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In the run-up to International Workers’ Day, the Iranian regime issued warnings against its citizens organizing any demonstrations or events to publicly mark the occasion. Reports indicate that Iranian intelligence officers went so far as to meet with individuals who were suspected of being labor organizers, in a series of specific attempts at government intimidation.

At 1:30 AM on Thursday, intelligence against stormed the homes of two members of the Free Union of Iranian Workers, arresting Jafar Azimzadeh and Jamil Mohammadi, both of whom had asked workers to rally in front of the Ministry of Labor that day.

The government had predictably denied permission for such a rally. Additionally, officials attempted to contain public sentiments inside of a government-created event, ostensibly in celebration of Iranian laborers. Taking place in a 12,000 seat stadium, the event featured a speech by president Rouhani, disallowed self-made placards and banners, and instead displayed pre-approved slogans and images.

In spite of these efforts at subsuming worker voices, many people defied the restrictions, both inside and outside of the government-sponsored event. Inside, they held their own placards in order to protest low wages, arbitrary firings, cuts to housing and retirement benefits, and excessive raises for executives.

Outside of the Ministry of Labor, government officials set up a barrier of intelligence agents and security forces in an attempt to prevent people from assembling on or near Azadi Avenue. Persons on the scene reported the presence of armored vehicles as part of the operation. In spite of all of this, numerous individuals, led by transportation workers, were committed to assembling in support of their message, approximately 1,000 of whom were able to reach Azadi Square.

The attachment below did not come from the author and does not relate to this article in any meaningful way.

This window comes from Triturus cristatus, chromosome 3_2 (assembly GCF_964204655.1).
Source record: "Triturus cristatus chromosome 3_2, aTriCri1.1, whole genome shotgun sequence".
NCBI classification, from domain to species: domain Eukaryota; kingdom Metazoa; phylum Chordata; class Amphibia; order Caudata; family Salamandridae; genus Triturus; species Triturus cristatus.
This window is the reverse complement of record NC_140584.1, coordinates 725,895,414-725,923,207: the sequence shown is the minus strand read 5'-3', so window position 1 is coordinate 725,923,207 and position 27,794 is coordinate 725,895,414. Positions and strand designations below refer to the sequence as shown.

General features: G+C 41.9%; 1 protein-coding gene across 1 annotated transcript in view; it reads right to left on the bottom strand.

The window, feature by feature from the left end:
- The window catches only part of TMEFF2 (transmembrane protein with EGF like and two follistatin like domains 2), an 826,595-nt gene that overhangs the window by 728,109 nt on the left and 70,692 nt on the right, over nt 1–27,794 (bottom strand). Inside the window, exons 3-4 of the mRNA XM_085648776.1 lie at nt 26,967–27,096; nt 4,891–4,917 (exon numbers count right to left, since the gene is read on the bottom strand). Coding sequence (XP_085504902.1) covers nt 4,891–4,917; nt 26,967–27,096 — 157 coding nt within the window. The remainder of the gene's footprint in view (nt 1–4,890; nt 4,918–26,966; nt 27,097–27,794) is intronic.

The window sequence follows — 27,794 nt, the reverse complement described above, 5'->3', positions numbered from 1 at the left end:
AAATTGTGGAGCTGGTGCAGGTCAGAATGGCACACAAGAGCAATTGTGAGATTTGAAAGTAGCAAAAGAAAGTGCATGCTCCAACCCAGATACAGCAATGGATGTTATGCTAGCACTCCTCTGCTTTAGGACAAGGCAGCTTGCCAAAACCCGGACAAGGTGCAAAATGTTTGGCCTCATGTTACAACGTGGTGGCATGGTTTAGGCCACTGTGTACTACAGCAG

The protest reportedly was entirely peaceful, with several Tehran bus drivers attempting to use the occasion to give out flowers and cookies to potential supporters of their cause. Nevertheless, security forces arrested 23 participants in a move that labor activist Davood Razavi described as proof that the Iranian government refuses to tolerate even a small amount of dissent.

The arrested individuals were seen to be beaten and verbally abused before being transferred to Tehran’s Evin Prison, which houses a large number of Iran’s political prisoners.

The transportation workers’ rally in Azadi Square was only one of several events that took place on May 1 in spite of government repression. Workers from Ahwaz Pipe Factory marched on the governor’s office and were surrounded by security forces. Members of the textile and bakers unions gathered in Sanandaj, leading to several arrests. Workers rallied in Khorramabad, but all images of the event were suppressed by government forces.

Only in Qom was the Intelligence Ministry able to effectively suppress all efforts at staging demonstrations. In a letter to factory managers and business owners, it warned against shutting down operations and instructed them to summarily fire anyone who attempted to demand time off to coincide with International Workers’ Day.

Outside of the country, labor rights activists and student groups used the occasion to renew demands for the release of the activists and other political prisoners already serving sentences in Iran.

 

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